A senior occupational therapist who was disciplined for giving a Christian book to a Muslim colleague has today (05 OCT) been granted permission to appeal an Employment Tribunal ruling against her.
Judge Eady QC recognised the significance of Victoria Wasteney’s case in raising points of law of public importance.
She said that the Employment Appeal Tribunal should consider whether the original ruling had properly applied the European Convention on Human Rights’ strong protection of freedom of religion and expression.
Responding to today’s decision, Andrea Williams, chief executive of the Christian Legal Centre which is supporting Miss Wasteney, said:
“We are delighted that permission to appeal has been granted and that the judge has recognised the importance of the issues at stake.
“Victoria’s case raises crucial questions about how the European Convention on Human Rights’ strong protection of religious freedom applies in the UK and about the extent to which employers can censor freedom of expression.”
In April 2015, the Employment Tribunal ruled that East London NHS Foundation Trust acted reasonably in disciplining Miss Wasteney for praying (with consent) for her colleague, handing her a Christian book and inviting her to church events.The NHS disciplined her for harassment.
Following today’s decision, an appeal hearing is now expected next year.
The treatment of Miss Wasteney has raised serious concerns that political correctness in the NHS is stifling ordinary conversations about faith and damaging the development of healthy working relationships.
Miss Wasteney was represented in court by Standing Counsel to the Christian Legal Centre Paul Diamond.
‘Harassing and bullying’
Victoria Wasteney has worked as an occupational therapist at the East London NHS Foundation Trust for over eight years and has an exemplary record.
However, she was accused of “harassing and bullying” her Muslim colleague for giving her a book about a Muslim woman’s encounter with Christianity.
And even though the colleague had given her consent, senior managers also told Miss Wasteney that she was wrong to pray with her and invite her to church events.
An internal disciplinary panel in February 2014 found her guilty of three charges of misconduct related to the accusations of “bullying and harassment” – praying with her colleague, giving her the book and inviting her to church events.
Miss Wasteney was suspended (on full pay) for nine months. Various measures designed to stop her discussing her faith and beliefs with colleagues were also imposed upon her. In April this year the Employment Tribunal ruled that the Trust acted reasonably in its handling of Miss Wasteney’s case.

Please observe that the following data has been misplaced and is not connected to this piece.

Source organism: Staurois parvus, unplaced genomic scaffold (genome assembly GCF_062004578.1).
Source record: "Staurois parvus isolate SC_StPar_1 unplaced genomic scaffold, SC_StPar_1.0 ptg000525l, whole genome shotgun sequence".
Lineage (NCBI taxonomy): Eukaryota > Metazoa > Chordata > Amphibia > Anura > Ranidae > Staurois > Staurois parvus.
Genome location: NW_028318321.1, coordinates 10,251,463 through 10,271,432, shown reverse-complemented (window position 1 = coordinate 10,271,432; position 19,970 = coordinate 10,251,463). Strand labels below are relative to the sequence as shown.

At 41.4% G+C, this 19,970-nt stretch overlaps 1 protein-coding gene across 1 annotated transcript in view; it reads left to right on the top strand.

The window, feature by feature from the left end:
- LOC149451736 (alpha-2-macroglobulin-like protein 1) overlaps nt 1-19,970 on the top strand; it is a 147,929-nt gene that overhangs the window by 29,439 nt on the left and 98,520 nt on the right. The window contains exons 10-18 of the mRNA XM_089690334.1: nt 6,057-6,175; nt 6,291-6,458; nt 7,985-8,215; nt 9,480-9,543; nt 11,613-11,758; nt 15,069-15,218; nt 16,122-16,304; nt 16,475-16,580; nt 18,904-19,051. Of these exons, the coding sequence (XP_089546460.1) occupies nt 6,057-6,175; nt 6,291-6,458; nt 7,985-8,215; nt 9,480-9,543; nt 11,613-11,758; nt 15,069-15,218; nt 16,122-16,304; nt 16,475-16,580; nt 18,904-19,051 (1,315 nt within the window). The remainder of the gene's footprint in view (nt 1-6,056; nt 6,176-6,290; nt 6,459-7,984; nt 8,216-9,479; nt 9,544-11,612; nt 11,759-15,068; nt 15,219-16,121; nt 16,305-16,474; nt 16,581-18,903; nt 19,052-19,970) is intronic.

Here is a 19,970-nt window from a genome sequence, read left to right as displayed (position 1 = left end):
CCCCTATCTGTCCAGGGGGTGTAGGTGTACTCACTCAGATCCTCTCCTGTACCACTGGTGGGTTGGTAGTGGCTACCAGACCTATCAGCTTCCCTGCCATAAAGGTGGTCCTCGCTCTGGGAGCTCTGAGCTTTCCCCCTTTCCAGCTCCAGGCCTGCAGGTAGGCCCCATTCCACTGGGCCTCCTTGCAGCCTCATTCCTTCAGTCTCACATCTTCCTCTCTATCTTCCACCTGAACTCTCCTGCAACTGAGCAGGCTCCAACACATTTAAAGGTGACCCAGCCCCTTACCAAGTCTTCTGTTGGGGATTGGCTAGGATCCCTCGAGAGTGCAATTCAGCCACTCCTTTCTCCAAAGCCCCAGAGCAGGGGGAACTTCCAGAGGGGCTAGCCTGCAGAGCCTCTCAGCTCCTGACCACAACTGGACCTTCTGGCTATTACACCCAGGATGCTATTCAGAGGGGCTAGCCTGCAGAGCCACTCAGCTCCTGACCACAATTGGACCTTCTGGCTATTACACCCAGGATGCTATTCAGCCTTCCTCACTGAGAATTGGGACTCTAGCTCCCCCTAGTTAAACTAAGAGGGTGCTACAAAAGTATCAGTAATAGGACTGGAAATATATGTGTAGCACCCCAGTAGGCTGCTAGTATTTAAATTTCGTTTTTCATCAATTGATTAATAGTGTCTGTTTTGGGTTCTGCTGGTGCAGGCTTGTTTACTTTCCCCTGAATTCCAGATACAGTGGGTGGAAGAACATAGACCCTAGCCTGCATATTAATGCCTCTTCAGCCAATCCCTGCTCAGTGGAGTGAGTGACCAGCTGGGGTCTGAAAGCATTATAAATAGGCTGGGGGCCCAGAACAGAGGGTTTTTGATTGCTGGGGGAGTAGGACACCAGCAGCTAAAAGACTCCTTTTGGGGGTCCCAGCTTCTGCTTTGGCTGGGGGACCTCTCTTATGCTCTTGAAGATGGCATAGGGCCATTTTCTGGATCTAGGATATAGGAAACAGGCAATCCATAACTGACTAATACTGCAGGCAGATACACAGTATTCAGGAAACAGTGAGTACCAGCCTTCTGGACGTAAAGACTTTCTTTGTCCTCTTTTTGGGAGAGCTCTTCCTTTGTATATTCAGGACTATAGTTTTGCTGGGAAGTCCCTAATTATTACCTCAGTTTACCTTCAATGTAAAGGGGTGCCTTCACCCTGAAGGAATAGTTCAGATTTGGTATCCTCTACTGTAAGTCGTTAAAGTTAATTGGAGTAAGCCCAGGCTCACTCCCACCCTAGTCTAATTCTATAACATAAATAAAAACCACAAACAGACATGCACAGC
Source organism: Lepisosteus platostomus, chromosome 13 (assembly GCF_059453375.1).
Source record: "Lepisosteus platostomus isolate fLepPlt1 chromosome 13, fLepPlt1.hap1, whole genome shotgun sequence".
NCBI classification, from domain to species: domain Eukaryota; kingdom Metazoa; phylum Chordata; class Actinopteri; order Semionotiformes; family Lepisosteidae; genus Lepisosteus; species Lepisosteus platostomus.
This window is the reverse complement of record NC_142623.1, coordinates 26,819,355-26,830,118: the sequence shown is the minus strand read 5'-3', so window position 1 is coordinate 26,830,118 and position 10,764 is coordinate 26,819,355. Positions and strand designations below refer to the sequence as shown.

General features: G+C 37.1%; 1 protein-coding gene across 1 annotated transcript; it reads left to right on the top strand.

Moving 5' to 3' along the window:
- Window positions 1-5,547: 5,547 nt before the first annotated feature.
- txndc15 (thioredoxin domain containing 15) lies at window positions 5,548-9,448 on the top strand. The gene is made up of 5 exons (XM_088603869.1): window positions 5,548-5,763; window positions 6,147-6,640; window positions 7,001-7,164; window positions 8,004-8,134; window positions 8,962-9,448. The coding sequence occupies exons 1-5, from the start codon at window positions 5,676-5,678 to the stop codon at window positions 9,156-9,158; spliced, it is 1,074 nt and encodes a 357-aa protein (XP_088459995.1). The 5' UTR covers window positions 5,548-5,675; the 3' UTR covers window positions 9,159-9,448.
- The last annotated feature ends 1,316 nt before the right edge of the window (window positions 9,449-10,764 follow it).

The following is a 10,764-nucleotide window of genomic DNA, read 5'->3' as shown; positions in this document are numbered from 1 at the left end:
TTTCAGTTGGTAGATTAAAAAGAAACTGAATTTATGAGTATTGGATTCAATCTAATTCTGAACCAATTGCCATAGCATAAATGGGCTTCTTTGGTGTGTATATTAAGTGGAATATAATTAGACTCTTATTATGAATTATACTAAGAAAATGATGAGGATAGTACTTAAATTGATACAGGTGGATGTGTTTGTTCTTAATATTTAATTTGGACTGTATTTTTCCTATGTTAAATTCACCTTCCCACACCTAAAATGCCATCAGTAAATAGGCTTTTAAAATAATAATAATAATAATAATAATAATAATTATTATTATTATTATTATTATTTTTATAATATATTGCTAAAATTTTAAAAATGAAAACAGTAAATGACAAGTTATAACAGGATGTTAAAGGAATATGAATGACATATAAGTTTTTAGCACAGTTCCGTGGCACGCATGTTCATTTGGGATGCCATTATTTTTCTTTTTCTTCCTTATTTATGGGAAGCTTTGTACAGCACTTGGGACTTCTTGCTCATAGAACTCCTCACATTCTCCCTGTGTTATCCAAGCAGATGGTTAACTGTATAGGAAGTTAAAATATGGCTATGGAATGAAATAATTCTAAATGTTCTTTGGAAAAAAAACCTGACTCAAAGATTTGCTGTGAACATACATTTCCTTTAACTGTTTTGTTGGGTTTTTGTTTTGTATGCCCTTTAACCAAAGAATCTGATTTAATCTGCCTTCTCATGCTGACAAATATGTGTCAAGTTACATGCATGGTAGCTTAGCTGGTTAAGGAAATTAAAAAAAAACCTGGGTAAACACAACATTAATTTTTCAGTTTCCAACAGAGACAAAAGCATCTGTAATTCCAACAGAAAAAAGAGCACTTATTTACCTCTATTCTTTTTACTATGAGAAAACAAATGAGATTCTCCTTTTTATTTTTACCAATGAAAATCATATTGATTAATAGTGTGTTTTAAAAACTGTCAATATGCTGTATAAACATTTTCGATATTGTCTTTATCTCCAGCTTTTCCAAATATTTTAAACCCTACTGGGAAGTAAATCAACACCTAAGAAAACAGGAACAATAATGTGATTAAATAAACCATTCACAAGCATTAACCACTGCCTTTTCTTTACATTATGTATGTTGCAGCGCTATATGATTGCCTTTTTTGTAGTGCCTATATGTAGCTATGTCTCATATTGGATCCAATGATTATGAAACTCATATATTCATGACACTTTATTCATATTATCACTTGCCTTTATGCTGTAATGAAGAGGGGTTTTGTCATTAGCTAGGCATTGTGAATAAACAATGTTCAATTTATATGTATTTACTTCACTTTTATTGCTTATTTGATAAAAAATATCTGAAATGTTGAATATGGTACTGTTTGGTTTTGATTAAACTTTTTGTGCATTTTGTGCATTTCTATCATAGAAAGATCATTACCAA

Today, however, the Employment Appeal Tribunal granted permission to appeal that ruling.
‘Detrimental to normal working relationships’
Commenting on her case, Miss Wasteney said:
“I conducted all my conversations with my colleague in a sensitive and appropriate way. I knew she was from a different faith background and I was respectful of that. I didn’t force my beliefs on anyone at any point. Surely there should be room for mutual conversations about faith, where appropriate, in the workplace?
“A complaint was made against me by someone who left the job the following month and who did not attend the NHS trust’s disciplinary hearing or the Employment Tribunal. Evidence from text messages shows that we had a friendly relationship. I believe that the complaint has been handled in the way that it has because I am a Christian.
“I am relieved and pleased that the Employment Appeal Tribunal will now consider my case.
“There is already an unnatural caginess around faith and belief which is an obstruction to building meaningful relationships in the workplace and this case challenges that.”
‘Forced to hide identity’
Andrea Williams added:
“Victoria has been punished and left out in the cold for being honest and open about her faith and highlights an unhealthy trend.
“Do we want to be left with working environments where people are forced to hide their identity and the things that matter most to them? Such environments are detrimental to meaningful working relationships and ultimately to productivity.
“Victoria’s case underlines that the current ‘equality and diversity’ framework is having the opposite effect to what was intended. It is driving different people apart, not bringing them together, by breeding an atmosphere of mistrust in which people constantly feel as if they are walking on eggshells.”